First I should mention that I change my strings every 6 months on guitars that I rarely play and every month or two on the ones that I play often. Even strings that are not played will lose tone due to oxidation of the metal strings.
If your high e string stays in tune when played open, but plays out of tune when fretted, then you most likely have something going on that is affecting your guitars intonation. Proper intonation is what makes a guitar's strings play in tune as you fret different notes on the fret board. Intonation revolves around changes in the strings length when it is pressed against a fret. The amount of change in the string length determines the amount of change in the pitch when the string is played.
To check the intonation, use a digital tuner and play the open string and be sure it is in tune. Then play the same string on the 12th fret (same note one octave higher). If the 12th fret note is flat or sharp, your intonation is off.
On most electric guitars you can adjust the intonation for each string individually at the bridge. However, an acoustic guitar does not offer an intonation adjustment device for individual strings. Acoustic guitars ideally are adjusted for intonation at the factory and most acoustic guitars have a compensated saddle that is also tilted to account for the need for the thinner strings to be slightly shorter in overall scale than the fat strings in order to maintain intonation. Unfortunately, it's difficult to achieve perfect intonation on an acoustic, but it sounds like your guitar has some significant problems.
There are several possible things that might be contributing to your intonation issue. And some would also explain the fret buzz. Here are some things to check:
A significant change in string gauge can affect intonation to some extent as well as contribute to fret buzz. When the guitar was originally set up in the factory, the intonation was set as best as the design of the guitar would allow. Saddle compensation, neck relief and the action (string height above fretboard) have been set for a particular gauge string. A string with a different amount of tension can contribute to intonation problems.
Too much or too little neck relief will change your intonation. Neck relief is the amount of bow in the neck and can be adjusted by the truss rod. Changing string gauge will usually necessitate a truss rod adjustment due to the change in overall string tension exerted on the neck. Going to heavier strings will exert more pressure and without an adjustment to the truss rod to compensate, will create more neck relief. In other words the neck will be bowed more. Going to lighter strings will allow the neck to straighten more due to decreased tension. If the neck is too flat or has a back bow, you will get fret buzzing as well as poor intonation. Intonation is affected by the amount of change in the string length when your fret a note. The neck relief affects how far you have to move the string to reach the fret and thus is related to intonation.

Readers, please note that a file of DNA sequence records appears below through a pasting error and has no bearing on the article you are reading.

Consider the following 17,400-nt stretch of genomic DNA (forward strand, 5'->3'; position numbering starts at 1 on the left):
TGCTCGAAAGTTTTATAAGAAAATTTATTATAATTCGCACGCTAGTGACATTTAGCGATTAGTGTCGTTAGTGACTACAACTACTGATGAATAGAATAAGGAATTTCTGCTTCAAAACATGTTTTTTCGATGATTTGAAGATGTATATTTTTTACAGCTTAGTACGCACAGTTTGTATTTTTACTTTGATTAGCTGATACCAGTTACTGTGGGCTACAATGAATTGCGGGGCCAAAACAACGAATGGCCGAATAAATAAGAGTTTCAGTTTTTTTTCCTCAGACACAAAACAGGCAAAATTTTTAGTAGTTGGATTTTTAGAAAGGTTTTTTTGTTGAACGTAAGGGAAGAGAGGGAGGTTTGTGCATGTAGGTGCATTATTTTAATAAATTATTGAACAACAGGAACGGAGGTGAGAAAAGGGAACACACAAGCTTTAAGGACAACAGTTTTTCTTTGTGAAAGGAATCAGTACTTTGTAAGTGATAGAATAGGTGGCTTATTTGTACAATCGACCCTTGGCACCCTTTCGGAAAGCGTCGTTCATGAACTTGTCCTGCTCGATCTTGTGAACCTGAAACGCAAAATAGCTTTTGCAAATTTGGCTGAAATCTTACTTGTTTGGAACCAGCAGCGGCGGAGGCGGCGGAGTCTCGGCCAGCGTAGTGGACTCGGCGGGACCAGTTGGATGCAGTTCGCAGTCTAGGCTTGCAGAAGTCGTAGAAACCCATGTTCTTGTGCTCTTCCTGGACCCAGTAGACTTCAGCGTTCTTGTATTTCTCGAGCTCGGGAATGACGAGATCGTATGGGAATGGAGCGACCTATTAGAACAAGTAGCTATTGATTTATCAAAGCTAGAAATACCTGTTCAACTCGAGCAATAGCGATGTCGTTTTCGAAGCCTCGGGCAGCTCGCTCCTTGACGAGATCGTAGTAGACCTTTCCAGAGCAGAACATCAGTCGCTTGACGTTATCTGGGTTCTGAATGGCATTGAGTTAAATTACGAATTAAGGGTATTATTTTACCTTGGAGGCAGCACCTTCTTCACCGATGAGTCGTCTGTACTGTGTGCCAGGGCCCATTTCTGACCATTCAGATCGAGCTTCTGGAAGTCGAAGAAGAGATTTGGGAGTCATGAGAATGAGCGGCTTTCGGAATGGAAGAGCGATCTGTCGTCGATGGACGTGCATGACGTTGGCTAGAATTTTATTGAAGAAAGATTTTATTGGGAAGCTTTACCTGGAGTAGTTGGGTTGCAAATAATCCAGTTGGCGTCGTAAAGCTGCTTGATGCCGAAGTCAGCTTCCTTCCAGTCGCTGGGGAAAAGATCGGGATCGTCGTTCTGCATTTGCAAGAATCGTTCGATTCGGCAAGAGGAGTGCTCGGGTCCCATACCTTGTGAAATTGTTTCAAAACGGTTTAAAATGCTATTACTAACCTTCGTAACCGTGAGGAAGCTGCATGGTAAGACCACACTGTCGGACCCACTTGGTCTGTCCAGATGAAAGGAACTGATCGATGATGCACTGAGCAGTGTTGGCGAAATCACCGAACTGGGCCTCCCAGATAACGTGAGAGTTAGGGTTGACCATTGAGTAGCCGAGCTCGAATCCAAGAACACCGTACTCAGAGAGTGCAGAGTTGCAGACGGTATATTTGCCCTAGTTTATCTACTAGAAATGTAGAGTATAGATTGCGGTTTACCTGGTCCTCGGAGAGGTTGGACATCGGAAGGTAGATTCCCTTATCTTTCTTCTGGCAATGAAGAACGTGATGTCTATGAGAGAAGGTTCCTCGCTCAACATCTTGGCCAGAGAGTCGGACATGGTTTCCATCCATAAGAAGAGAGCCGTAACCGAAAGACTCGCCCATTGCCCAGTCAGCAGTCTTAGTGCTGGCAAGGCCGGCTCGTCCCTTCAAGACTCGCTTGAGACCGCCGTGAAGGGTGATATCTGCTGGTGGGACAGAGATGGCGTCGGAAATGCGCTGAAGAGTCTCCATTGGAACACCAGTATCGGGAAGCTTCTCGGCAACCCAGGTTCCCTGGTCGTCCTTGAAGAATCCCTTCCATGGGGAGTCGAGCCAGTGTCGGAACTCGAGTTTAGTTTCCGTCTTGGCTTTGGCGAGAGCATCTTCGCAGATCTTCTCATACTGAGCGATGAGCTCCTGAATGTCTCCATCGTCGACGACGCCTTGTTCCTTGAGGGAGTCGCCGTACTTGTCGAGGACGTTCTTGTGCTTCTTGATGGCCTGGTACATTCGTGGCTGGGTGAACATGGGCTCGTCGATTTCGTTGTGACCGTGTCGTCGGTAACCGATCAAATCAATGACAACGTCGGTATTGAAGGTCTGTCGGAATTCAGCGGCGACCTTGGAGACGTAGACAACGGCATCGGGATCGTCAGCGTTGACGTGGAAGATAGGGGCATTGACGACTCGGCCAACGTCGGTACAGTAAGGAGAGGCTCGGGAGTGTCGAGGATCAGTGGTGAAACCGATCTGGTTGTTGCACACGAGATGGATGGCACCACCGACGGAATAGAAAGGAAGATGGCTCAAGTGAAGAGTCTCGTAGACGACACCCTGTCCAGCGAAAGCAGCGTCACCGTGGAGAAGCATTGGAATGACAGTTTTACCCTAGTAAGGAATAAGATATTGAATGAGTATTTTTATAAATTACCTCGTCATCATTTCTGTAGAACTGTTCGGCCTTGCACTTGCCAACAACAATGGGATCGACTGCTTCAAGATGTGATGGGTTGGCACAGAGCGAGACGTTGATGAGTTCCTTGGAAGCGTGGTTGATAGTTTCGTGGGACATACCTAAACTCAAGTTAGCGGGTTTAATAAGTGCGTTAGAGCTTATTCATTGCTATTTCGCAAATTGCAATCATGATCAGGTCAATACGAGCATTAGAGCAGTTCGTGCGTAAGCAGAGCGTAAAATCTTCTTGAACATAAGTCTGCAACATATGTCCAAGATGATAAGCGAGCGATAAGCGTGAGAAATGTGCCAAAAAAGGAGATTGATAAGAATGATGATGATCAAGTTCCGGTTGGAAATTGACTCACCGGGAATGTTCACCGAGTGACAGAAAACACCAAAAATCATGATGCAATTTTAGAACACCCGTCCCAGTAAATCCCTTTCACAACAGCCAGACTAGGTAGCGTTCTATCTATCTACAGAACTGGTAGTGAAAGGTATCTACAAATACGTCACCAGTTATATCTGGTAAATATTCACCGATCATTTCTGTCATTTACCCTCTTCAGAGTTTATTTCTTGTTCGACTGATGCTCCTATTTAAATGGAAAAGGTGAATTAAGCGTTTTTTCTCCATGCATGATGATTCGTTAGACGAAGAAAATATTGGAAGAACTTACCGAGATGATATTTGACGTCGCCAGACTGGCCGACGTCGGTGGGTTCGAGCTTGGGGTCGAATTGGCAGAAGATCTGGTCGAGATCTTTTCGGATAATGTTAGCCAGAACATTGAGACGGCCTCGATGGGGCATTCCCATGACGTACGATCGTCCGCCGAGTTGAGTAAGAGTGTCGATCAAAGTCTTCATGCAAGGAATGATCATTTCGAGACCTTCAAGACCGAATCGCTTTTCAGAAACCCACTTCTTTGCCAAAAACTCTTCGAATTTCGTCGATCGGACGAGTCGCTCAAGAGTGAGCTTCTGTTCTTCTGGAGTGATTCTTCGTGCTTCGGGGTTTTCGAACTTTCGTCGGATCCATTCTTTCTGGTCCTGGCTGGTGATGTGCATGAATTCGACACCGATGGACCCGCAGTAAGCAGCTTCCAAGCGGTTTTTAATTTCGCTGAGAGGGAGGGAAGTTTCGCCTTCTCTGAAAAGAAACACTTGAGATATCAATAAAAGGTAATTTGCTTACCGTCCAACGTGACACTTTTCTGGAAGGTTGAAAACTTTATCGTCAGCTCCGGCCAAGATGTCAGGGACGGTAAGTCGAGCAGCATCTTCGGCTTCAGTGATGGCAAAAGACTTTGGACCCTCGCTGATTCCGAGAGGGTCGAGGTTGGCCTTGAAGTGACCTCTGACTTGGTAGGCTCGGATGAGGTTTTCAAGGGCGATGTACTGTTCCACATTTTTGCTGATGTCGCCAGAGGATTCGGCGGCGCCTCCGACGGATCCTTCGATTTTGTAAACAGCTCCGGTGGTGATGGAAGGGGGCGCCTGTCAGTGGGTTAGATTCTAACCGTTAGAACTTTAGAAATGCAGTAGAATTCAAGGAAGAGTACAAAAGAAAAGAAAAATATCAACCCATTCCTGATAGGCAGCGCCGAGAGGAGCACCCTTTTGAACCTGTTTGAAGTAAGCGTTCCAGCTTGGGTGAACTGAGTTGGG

A loose or leaning saddle can change the length of the string and affect intonation. Be sure that the saddle is properly positioned in the slot in the bridge and not leaning either way. If you take all the strings off at once to re-string, it is possible for the saddle to change position.
Grooves in the saddle can also change the length of the string and affect intonation. Some saddles are plastic and easily develop grooves, particularly under the plain steel b and e strings.
Grooves in the frets can also change the length of the string and affect intonation. They can also cause fret buzz. The more you play, the more likely you are to begin wearing grooves in some of your frets. This is particularly problematic on the frets under the plain steel b and e strings because the friction of steel against the softer nickel frets eventually wears grooves in the frets. Another thing that happens is some frets can become worn and lose their crown. Frets are crowned to provide a small isolated contact point to aid with proper intonation. If the frets become worn and flat, your string length will change because the contact point on the fret has changed and your intonation will be off. If you have some deep grooves, or some of your frets are worn down, you may need to have the frets dressed, and re-crowned. Eventually if you play your guitar often enough, you will wear the frets down to the point where you need to have them all replaced (known as a re-fret).
These are a few things to check and there may be more than one of the above issues that can be contributing to your particular problem. One other thing you might consider is to simply change the strings again and see if that helps. It's possible that you could have a defective string.
The best advice I can give you is to not only get another set of good quality new strings, but to take your guitar to a luthier or qualified guitar repair technician for a proper set up based on the string gauge you choose. During the set up, most of the issues discussed above will be addressed or discovered. And if there is something more serious going on (such as improper saddle compensation), they will be able to tell you what needs to be done.